Let’s talk about scrap afghans. What exactly makes a successful scrap afghan? One that takes your breath away and looks cohesive. It is more than just using up all of the yarn in one blanket. You do need to have a plan. I like to use a neutral to tie the whole blanket together nicely, even if I need to buy one.
Using Neutrals in Scrap Afghans
There are several different ways to use neutrals to tie scrap afghans together. Neutral colors are supremely useful in creating scrap afghans that make your friends say, “Oooh!” Think of the traditional granny square afghan such as this one:
With every square bordered in black, it makes quite a statement as it causes each colorful granny square to pop. The black allows our eyes to rest after all the colors. It frames all the colors like a gallery wall painted with neutral paint, or with same-color frames around each piece of artwork.
Neutrals as Borders
You can use other colors besides black to frame all those colors just as nicely.
White works great for setting off every different square like the gem it is!
Navy works as the background to the Flower Garden afghan.
Grey can also make a beautiful neutral when used in a granny square afghan. (This one was planned and not a scrap afghan but the gray sure gives you the idea of how beautiful it would look on a scrap afghan.)
Neutrals Within Scrap Blankets
Include the neutral as a part of the whole blanket as in these two ripple blankets or the large granny square blanket. You could achieve the same look using one color consistently throughout the blanket in a pattern.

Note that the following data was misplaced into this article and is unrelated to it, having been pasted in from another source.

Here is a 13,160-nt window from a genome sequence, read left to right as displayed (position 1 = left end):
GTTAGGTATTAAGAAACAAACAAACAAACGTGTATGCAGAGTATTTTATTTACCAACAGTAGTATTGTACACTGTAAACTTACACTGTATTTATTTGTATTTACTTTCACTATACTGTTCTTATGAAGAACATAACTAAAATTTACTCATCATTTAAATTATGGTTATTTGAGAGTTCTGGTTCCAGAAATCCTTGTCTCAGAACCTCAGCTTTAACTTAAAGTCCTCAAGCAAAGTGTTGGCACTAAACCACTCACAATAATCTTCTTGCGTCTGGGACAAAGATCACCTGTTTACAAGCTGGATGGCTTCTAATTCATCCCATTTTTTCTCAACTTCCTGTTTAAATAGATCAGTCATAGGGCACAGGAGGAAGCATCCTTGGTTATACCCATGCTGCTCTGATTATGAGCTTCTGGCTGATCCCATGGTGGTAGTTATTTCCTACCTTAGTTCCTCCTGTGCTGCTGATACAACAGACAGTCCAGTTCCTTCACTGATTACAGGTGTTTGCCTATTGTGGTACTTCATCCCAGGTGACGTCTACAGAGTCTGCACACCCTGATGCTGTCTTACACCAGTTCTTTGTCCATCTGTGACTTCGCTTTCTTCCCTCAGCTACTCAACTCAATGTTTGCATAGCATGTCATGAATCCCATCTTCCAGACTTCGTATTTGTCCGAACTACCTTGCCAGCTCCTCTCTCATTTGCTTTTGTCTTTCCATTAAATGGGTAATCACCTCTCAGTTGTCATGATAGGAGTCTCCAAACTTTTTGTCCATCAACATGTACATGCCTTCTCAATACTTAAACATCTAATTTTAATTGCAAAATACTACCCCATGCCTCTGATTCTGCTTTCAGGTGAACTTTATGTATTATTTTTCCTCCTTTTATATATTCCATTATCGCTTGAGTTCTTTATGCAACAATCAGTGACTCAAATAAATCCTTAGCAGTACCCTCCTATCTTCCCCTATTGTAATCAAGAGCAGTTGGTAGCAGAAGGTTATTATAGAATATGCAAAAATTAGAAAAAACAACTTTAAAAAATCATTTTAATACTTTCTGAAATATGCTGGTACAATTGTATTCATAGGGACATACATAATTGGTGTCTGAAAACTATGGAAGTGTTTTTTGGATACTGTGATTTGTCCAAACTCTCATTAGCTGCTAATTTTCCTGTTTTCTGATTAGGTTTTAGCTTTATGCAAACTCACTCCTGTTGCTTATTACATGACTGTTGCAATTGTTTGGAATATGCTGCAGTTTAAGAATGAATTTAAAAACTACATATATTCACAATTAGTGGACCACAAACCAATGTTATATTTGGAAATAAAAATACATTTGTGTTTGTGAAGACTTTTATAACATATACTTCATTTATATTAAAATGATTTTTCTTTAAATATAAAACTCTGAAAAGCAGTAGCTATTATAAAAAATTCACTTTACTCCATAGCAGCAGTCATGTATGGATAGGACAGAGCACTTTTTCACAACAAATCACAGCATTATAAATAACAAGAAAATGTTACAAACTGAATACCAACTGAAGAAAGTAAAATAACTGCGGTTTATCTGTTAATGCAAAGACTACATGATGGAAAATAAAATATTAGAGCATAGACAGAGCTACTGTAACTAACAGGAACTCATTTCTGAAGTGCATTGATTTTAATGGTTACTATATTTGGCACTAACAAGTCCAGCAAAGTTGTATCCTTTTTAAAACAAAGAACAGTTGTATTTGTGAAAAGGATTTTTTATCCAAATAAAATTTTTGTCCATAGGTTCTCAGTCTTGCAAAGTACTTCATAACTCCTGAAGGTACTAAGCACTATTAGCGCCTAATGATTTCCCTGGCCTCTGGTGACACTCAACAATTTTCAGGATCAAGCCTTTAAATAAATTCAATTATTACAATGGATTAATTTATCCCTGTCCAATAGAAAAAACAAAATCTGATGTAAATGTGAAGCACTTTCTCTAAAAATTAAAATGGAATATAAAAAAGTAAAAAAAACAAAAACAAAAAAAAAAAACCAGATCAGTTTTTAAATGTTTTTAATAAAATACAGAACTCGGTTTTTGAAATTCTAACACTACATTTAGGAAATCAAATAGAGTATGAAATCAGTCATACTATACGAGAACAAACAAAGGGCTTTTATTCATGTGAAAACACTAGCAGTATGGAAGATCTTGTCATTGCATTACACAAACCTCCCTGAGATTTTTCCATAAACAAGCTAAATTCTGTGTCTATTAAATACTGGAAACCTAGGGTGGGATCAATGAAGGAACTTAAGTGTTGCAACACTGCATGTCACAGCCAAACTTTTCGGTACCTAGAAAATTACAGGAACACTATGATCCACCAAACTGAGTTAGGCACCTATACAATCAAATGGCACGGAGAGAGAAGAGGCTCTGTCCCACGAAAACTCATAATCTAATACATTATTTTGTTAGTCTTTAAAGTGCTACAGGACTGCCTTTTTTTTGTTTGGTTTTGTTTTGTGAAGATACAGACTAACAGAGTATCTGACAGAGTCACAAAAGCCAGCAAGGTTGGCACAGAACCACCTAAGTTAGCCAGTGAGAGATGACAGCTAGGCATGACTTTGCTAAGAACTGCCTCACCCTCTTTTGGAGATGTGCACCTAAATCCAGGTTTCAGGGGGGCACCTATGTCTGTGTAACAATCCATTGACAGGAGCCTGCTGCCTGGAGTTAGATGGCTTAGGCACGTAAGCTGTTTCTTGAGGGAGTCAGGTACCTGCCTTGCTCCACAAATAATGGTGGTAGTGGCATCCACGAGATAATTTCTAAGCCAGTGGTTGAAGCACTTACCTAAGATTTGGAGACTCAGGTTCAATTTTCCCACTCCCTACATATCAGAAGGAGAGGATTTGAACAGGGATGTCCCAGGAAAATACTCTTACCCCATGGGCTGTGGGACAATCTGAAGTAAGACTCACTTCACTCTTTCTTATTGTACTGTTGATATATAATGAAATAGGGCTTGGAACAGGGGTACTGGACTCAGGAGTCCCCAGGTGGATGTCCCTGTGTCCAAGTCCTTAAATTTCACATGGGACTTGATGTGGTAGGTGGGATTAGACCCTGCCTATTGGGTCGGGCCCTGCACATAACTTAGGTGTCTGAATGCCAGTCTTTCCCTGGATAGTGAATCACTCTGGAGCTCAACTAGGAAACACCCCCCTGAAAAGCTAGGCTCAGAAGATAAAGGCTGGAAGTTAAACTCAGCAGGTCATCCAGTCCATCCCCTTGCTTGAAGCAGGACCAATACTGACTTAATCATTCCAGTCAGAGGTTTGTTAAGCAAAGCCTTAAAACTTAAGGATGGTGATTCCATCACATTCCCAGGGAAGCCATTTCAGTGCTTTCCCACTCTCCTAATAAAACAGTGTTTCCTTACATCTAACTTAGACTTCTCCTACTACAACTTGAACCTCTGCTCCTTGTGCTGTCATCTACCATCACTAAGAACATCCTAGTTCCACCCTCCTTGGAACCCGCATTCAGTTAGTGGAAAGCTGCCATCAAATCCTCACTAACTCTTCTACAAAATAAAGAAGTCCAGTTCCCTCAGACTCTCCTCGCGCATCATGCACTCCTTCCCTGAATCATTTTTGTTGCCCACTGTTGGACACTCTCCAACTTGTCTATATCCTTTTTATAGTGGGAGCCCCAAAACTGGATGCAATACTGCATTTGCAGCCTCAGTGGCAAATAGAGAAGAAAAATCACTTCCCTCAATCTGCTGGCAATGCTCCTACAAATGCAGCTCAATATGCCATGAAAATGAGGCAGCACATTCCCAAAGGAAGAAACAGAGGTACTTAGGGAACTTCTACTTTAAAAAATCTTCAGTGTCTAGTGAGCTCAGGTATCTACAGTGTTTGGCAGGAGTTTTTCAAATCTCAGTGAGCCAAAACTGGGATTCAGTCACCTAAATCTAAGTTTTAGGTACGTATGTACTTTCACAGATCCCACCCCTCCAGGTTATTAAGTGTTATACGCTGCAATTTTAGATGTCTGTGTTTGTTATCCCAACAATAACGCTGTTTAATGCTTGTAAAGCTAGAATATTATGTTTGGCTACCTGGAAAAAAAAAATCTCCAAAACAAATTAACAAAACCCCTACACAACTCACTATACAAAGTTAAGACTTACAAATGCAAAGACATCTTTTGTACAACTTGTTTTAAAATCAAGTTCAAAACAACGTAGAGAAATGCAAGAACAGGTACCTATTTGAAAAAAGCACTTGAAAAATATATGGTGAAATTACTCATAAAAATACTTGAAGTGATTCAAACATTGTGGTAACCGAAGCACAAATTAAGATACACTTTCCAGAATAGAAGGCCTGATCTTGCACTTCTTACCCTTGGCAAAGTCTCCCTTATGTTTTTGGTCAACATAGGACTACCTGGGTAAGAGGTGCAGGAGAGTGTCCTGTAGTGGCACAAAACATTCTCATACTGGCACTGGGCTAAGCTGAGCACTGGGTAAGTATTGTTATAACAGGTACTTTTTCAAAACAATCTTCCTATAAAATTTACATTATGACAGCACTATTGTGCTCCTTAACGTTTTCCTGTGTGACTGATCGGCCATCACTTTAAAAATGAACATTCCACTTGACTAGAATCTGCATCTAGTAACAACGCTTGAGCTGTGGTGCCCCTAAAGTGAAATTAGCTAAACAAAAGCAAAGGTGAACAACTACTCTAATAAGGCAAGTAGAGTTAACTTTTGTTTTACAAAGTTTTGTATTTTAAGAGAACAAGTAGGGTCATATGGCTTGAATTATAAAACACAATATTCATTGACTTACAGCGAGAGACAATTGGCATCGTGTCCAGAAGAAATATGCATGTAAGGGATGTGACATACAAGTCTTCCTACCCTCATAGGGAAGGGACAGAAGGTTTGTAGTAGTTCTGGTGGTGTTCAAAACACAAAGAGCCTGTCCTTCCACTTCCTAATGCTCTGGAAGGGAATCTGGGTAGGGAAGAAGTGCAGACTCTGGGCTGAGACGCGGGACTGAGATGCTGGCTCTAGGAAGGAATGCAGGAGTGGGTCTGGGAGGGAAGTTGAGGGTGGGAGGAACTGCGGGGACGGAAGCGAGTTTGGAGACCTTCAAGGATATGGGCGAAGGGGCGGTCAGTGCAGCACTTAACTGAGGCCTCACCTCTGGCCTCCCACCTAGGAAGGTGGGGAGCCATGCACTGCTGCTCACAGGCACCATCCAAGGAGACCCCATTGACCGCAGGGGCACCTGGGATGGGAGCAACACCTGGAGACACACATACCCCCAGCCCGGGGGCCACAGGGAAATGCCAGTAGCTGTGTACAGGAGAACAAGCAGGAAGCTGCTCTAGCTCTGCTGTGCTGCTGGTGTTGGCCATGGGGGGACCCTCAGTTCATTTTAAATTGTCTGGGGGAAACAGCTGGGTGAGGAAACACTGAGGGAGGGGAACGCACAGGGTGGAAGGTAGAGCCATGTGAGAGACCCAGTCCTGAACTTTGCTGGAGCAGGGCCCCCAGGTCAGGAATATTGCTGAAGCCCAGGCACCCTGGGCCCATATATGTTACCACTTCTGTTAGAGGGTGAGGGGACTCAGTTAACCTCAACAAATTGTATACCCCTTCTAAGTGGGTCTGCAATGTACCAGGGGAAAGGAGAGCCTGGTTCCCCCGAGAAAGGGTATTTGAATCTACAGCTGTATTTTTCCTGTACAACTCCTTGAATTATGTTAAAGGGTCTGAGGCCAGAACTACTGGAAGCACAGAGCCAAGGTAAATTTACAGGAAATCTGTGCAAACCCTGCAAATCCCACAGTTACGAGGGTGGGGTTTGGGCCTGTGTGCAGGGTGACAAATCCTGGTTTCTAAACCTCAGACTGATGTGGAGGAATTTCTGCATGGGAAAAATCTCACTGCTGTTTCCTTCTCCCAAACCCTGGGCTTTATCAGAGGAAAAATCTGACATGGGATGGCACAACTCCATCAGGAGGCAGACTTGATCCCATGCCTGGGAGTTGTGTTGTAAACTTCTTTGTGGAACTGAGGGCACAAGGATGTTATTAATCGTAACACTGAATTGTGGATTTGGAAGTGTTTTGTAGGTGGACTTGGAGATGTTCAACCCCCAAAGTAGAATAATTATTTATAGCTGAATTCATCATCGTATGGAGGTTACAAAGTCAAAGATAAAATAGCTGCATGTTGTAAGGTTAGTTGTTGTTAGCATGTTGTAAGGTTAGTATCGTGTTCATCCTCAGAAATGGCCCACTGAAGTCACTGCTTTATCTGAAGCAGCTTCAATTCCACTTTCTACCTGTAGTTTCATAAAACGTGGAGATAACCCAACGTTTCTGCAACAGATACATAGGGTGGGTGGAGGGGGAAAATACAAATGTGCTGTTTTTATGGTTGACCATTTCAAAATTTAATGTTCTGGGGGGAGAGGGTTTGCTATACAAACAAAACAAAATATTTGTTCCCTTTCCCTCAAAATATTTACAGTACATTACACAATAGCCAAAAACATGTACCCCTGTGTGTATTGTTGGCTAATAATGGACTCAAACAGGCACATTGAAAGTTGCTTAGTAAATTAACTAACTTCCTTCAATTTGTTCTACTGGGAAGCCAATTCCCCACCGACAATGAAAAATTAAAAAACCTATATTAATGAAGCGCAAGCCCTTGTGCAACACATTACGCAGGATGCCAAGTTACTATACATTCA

Grey in one and black in the other; both used in a planned repetition to help tie the whole blanket together.
This giant granny square is simply lovely with the repetition of the oatmeal-colored wool every third row.
Striping Sequences in Scrap Afghans
Scrap afghans with successful striping rely on color theory to make them work.
The afghan in the above photo uses analogous colors to create a wonderful ombre effect with the color shading from one to another. Yes, this is a scrap afghan.
This scrap afghan uses a variety of color schemes to pull off a successful scrap afghan. Starting at the bottom the colors go from purple to blue, which is analogous, then it jumps to yellow, which is a complementary color change. Yellow to red is analogous, and then it jumps again to the green which is complementary. Using the colors this way helps to keep the afghan in a rhythm so that our brains interpret it as organized even when we don’t realize it.
This one is the only knit afghan I have ever made. I made this for my daughter before she went to college. It is also a scrap afghan and uses the same color theories found in the one above it.
How do we take all this knowledge and use it in our scrap afghans?
5 Things to Remember About Color When Creating a Scrap Afghan
- You don’t have to use every scrap yarn you have.
- Use a Neutral to border it.
- Think about stripes in sequence.
- Try a neutral as a consistent stripe in your afghan.
- Use analogous and complementary color schemes to give it rhythm.
Whew, I think this is just about everything I know about colors in yarn, right now. I am sure I will think of something else later.
Beachy Baby Stripe Pattern
Here is my newest pattern, The Beachy Baby Stripe, ready to go out into the world. I was reminded of beautiful beachy colors when I was crocheting it and it looks like a scrap baby afghan but I’ve taken all the work out of choosing colors. Like all my afghan patterns you can choose your own yarns and truly create a personalized work of art. Matching the nursery or choosing gender specific colors would be easy with this pattern. I do love how the striping works out to make this look like a beautiful scrap afghan.
It started like this…
…and then ended up like this:
There is one more afghan updated and added to the blog shop. The Neon Stripe Afghan.
I hope you enjoy these new patterns!
Talk to you later,